Neil Roberts

Holland, Steven,

"Light Touch Hard Blow"

Muse , Review, February 2003. pp. 10

Steven Holland

Light Touch Hard Blow was the first opportunity to view a substantial number of Neil Roberts’ works since his accidental death in late March 2002. Exhibited in two rooms, the exhibition oscillated between extremes of beauty and pain. Roberts’ interest in the mysteries of shifting energy were palpable, and the exhibition was evidence of a truly creative person whose work endeavoured to transcend physical boundaries and material existence.

Light from a collection of neon sculptures filled the large gallery. Each wall sculpture combined neon electrical circuitry with various objects including football bladders, ping-pong balls and landscape paintings bought from charity shops. Each was charged with poetic meaning, energy and light. Still Life (with finches) – a long line of ping-pong balls with a neon tube threaded through their centre – rested on a horizontal shelf attached to the wall. Alive with radiant energy, the visual repetition of the translucent balls and the slightly pulsing neon glow created a synaesthetic effect. It was possible to imagine the sounds of twittering finches.

The smaller gallery was hung with works from four series that Roberts had been developing over the past decade. The Bradman’s Tank series were printed by inking up a soccer ball with boot polish and bouncing it thousands of times onto sheets of Stonehenge paper, and The Ring series of abstracted boxing images was produced by transferring toner onto a thin layer of cement painted onto glass. A series of old cement trowels, whose handles visually transform into drinking glasses, formed Hydromancy, and footballs unstitched at the seams and held open with wooden tennis racket presses formed An Auspicious Symbol.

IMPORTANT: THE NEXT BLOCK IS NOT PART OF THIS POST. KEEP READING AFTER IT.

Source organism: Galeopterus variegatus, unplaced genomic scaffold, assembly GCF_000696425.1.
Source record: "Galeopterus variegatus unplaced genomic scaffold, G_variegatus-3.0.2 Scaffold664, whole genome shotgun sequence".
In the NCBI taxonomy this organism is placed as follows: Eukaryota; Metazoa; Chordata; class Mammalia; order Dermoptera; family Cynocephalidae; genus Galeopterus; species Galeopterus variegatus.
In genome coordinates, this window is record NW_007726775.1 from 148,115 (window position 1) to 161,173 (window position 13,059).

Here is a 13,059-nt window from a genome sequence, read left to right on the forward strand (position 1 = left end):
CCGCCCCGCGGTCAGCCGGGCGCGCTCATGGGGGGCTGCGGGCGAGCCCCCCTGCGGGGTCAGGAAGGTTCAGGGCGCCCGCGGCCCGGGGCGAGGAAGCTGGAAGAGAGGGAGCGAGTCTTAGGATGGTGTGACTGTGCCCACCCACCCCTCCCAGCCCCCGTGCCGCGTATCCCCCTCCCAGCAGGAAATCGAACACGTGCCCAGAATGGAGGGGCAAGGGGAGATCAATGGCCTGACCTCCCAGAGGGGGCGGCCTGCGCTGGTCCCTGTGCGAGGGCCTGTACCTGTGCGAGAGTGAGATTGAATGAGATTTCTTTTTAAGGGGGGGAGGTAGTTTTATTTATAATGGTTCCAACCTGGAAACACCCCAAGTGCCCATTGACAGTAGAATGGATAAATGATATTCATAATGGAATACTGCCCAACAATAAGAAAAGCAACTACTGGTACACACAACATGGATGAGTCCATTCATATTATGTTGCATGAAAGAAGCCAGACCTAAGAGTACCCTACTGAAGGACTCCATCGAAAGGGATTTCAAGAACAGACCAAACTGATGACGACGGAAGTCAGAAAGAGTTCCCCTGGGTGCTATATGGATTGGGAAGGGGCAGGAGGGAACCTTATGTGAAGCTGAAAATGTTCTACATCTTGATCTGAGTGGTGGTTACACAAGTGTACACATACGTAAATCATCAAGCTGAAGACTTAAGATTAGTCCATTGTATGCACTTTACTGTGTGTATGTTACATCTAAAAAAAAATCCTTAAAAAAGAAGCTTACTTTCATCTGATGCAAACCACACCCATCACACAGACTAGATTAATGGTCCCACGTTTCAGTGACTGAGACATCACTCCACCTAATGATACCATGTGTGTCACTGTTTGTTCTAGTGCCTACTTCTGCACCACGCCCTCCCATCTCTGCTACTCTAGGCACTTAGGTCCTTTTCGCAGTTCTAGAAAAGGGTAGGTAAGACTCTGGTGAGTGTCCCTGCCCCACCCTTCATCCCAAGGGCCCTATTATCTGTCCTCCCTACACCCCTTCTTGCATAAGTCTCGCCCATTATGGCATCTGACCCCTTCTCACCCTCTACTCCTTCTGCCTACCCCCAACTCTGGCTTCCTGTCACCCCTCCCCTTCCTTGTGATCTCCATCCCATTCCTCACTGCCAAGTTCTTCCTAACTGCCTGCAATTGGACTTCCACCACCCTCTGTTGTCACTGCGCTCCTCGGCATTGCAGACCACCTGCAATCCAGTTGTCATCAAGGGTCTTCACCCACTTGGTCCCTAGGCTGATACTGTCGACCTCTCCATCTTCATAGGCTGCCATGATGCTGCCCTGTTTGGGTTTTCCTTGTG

Like pressed flowers, each piece of An Auspicious Symbol synthesised separate states of energy, material and idea into a formal vibrant whole. As emblems they are both football and flower, masculine and feminine, ball to be punched and pigskin. They absorb and release energy. The artist’s engagement with the materials is lucid, the touch is light. Arranged like four rays the football petals are a symbol of good fortune.

A much darker work is Bachelor’s Kiss. This highly reflective sheet of black glass was already shattered when Roberts came across if at Revolve. With lead strips like a stained glass window, he painstakingly repaired it. Hung in the large gallery it shifted the viewer’s focus, at once mirroring brilliant colour form the neon and absorbing light into its transparent blackness, creating a sense of mystery. It is names after The Bride Stripped Bare by Her Bachelors Even (The Large Glass) by Marcel Duchamp and references the street fighting term “Liverpool Kiss” that is a violent head-butt to the nose.

Through the Friends of Neil Roberts Trust Bachelor’s Kiss is being acquired for the National Gallery of Australia. In honour of Roberts, the Trust hopes to initiate future projects to support local artists. Anyone wanting to contribute should contact Helen Maxwell Galleries.